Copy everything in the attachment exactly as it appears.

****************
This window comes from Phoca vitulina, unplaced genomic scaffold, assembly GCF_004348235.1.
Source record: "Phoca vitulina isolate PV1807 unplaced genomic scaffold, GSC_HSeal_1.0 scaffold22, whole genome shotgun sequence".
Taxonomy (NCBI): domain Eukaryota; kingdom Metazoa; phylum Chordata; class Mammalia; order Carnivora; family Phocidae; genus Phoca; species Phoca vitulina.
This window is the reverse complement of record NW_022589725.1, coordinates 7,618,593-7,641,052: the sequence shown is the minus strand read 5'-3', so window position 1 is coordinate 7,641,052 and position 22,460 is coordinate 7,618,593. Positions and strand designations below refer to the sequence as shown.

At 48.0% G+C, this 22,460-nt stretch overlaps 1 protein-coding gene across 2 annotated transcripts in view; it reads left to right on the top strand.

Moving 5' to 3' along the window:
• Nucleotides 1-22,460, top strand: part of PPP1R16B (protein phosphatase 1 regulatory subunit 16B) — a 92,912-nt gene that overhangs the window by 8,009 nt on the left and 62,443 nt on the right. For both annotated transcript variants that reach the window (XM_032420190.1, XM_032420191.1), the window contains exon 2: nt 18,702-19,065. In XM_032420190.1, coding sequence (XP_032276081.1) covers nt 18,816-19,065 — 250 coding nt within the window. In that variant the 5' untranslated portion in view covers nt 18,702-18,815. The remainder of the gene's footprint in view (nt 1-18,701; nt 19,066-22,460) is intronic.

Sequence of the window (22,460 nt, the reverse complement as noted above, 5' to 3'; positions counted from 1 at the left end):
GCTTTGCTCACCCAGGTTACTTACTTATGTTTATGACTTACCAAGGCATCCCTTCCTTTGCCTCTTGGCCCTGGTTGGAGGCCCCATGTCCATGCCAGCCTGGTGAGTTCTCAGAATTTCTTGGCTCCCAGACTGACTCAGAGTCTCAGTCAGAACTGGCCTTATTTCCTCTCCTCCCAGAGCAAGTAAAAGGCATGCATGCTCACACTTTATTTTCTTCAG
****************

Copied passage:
This window comes from Phoca vitulina, unplaced genomic scaffold, assembly GCF_004348235.1.
Source record: "Phoca vitulina isolate PV1807 unplaced genomic scaffold, GSC_HSeal_1.0 scaffold22, whole genome shotgun sequence".
Taxonomy (NCBI): domain Eukaryota; kingdom Metazoa; phylum Chordata; class Mammalia; order Carnivora; family Phocidae; genus Phoca; species Phoca vitulina.
This window is the reverse complement of record NW_022589725.1, coordinates 7,618,593-7,641,052: the sequence shown is the minus strand read 5'-3', so window position 1 is coordinate 7,641,052 and position 22,460 is coordinate 7,618,593. Positions and strand designations below refer to the sequence as shown.

At 48.0% G+C, this 22,460-nt stretch overlaps 1 protein-coding gene across 2 annotated transcripts in view; it reads left to right on the top strand.

Moving 5' to 3' along the window:
• Nucleotides 1-22,460, top strand: part of PPP1R16B (protein phosphatase 1 regulatory subunit 16B) — a 92,912-nt gene that overhangs the window by 8,009 nt on the left and 62,443 nt on the right. For both annotated transcript variants that reach the window (XM_032420190.1, XM_032420191.1), the window contains exon 2: nt 18,702-19,065. In XM_032420190.1, coding sequence (XP_032276081.1) covers nt 18,816-19,065 — 250 coding nt within the window. In that variant the 5' untranslated portion in view covers nt 18,702-18,815. The remainder of the gene's footprint in view (nt 1-18,701; nt 19,066-22,460) is intronic.

Sequence of the window (22,460 nt, the reverse complement as noted above, 5' to 3'; positions counted from 1 at the left end):
GCTTTGCTCACCCAGGTTACTTACTTATGTTTATGACTTACCAAGGCATCCCTTCCTTTGCCTCTTGGCCCTGGTTGGAGGCCCCATGTCCATGCCAGCCTGGTGAGTTCTCAGAATTTCTTGGCTCCCAGACTGACTCAGAGTCTCAGTCAGAACTGGCCTTATTTCCTCTCCTCCCAGAGCAAGTAAAAGGCATGCATGCTCACACTTTATTTTCTTCAG